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Using SharePoint Designer 2010 to Connect Specific Actions to SharePoint Lists

Our SharePoint-Videos curriculum on the fundamentals of SharePoint Designer 2010 includes a course on connecting specific actions to SharePoint lists with SharePoint Designer 2010. The intended audience for this class are SharePoint Administrators, Developers and Architects. Our course author, Asif Rehmani, uses this video tutorial to demonstrate how custom actions can be assigned to specific SharePoint lists.

By simply clicking on a list name in SharePoint Designer 2010, one can access a Summary Page for the list, which includes a “Custom Actions” section. Creating a custom action is as simple as clicking on the “New” button, naming the action, and providing a description for it. One uses the radio buttons on the bottom of the new custom action form to, for example, program a call to a stored form, or to activate a workflow stored in SharePoint, or even to visit a specific URL. Any of these options will be displayed when a drop down menu for a specific list is clicked in SharePoint 2010 by a user.

Obviously this is a powerful feature that permits a group of users to use SharePoint 2010 as the platform for regular business functions like adding customers to existing contact lists, or updating records based upon conditions. The power of the feature is derived from the considerable cost savings represented by this point and click addition of specific actions to lists, a feature that would cost much more money if developed with Visual Studio or another scripting tool. After all, specialized personnel with requisite skills would be required to write the needed scripts to deliver this same functionality. Finally, it should be noted that writing a script for a custom computing environment, rather than SharePoint 2010, represents IT development with a much higher cost.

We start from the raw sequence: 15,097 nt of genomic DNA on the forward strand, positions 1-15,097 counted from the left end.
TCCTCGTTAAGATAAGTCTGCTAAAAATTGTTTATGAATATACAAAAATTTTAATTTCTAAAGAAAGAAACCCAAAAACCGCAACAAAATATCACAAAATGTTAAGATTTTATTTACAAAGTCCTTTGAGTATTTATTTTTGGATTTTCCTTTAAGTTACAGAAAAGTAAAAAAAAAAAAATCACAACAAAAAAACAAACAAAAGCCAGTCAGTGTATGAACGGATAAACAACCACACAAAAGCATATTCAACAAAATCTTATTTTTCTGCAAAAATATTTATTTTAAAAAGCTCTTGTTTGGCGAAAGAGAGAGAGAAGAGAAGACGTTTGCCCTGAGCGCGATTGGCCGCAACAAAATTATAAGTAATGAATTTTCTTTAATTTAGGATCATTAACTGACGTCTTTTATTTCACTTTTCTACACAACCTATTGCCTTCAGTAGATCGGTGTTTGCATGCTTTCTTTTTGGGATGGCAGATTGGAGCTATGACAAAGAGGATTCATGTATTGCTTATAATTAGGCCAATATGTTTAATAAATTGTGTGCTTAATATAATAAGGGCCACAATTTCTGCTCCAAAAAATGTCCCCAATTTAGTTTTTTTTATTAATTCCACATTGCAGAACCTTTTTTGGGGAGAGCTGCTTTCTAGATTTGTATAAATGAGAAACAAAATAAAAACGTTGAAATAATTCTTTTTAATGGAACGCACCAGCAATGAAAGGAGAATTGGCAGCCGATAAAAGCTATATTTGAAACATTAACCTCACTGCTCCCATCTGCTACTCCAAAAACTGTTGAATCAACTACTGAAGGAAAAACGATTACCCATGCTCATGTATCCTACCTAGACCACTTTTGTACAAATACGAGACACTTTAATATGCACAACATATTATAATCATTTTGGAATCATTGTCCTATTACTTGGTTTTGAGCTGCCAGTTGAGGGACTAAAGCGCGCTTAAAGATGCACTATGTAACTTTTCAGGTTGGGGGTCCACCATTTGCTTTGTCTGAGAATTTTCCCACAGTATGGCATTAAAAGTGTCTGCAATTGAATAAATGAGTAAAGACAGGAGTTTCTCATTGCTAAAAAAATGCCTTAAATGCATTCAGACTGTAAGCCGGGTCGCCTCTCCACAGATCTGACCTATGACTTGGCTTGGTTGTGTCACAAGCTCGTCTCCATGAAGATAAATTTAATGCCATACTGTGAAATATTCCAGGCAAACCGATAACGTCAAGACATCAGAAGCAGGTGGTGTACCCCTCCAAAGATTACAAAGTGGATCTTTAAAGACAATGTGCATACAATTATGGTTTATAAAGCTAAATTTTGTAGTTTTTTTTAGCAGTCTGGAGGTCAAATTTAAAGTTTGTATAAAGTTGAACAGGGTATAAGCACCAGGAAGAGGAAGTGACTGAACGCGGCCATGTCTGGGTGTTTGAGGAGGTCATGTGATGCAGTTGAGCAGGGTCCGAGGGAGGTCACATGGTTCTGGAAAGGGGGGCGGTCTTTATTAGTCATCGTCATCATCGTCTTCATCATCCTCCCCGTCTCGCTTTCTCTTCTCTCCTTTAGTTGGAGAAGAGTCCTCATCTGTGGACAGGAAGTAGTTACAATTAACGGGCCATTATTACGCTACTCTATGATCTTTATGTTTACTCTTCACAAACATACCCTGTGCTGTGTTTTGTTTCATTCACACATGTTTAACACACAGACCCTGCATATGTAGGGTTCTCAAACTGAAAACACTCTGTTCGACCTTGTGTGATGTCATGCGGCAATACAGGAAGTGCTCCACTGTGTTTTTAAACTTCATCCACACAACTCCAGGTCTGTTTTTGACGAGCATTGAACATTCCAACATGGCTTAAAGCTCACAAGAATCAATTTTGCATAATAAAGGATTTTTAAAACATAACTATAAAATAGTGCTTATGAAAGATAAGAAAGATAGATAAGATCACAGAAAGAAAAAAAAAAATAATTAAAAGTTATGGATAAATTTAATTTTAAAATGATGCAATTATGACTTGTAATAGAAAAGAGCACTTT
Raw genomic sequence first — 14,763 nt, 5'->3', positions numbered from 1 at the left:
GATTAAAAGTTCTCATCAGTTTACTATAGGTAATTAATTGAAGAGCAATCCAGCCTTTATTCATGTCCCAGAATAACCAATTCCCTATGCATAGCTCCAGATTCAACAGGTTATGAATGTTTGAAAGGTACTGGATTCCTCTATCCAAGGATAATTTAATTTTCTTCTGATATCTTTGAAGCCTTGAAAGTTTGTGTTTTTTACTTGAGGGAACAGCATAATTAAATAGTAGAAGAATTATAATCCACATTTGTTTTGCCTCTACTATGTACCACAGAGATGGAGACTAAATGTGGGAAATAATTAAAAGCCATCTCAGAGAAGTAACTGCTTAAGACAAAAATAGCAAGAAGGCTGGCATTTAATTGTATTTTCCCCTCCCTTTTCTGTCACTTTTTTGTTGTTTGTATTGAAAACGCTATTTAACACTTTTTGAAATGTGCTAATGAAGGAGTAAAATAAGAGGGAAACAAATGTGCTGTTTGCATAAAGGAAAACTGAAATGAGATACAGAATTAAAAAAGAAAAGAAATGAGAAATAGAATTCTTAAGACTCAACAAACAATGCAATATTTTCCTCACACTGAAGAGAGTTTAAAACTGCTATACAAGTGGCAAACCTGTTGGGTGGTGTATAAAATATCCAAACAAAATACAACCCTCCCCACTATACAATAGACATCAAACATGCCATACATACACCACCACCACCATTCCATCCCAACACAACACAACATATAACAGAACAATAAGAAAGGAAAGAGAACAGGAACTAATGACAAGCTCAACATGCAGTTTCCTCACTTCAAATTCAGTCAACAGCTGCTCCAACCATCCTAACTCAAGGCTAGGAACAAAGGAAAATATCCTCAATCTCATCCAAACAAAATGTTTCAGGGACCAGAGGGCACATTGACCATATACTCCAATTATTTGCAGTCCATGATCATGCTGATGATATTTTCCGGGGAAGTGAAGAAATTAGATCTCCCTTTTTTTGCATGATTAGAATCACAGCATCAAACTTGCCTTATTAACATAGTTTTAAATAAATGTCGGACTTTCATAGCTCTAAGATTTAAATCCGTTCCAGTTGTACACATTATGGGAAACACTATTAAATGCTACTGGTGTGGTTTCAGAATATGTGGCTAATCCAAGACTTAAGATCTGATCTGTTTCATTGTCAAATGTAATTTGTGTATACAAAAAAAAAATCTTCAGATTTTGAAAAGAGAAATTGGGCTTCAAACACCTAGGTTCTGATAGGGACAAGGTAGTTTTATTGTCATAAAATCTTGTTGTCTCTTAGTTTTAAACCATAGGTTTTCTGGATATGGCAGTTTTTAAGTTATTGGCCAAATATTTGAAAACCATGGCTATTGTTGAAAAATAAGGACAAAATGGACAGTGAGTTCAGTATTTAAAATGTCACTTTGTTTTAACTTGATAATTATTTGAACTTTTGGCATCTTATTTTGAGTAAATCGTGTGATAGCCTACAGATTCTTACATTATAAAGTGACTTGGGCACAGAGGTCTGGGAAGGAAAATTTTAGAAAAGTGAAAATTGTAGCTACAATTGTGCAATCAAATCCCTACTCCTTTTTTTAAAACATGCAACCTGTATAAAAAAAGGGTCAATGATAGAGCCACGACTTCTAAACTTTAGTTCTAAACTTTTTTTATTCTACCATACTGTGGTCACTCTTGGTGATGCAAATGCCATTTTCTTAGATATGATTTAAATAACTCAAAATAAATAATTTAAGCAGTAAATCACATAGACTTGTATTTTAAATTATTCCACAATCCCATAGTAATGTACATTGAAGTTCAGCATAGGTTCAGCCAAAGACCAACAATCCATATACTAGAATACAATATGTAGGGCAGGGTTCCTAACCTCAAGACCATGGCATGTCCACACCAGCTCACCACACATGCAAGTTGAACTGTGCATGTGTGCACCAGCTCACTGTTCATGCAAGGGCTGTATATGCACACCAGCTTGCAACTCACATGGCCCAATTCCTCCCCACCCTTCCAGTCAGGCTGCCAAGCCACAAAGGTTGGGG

By no means is the entire procedure accomplished merely by connecting specific actions to lists. Rather, workflows will have to be developed (once again with SharePoint Designer 2010) and/or custom forms, depending on the desired deliverable. In sum, this video covers a lot of the ground that will need to be traversed to connect custom no-code workflows and/or forms to SharePoint lists. It is worth noting that Asif Rehmani makes clear at both the start and finish of the tutorial that power users with the requisite permission levels to produce this type of functionality should be the sole audience for the instruction.

If you have questions about putting together the requisite video tutorials from our set, which should provide your group of SharePoint users with the instruction they require to build custom forms and workflows (as well as the related actions), please contact us at (630) 786-7026, or Contact Us to further a discussion about our video training content.

As ever, use this link to place an order for an annual subscription to SharePoint-Videos instructional content

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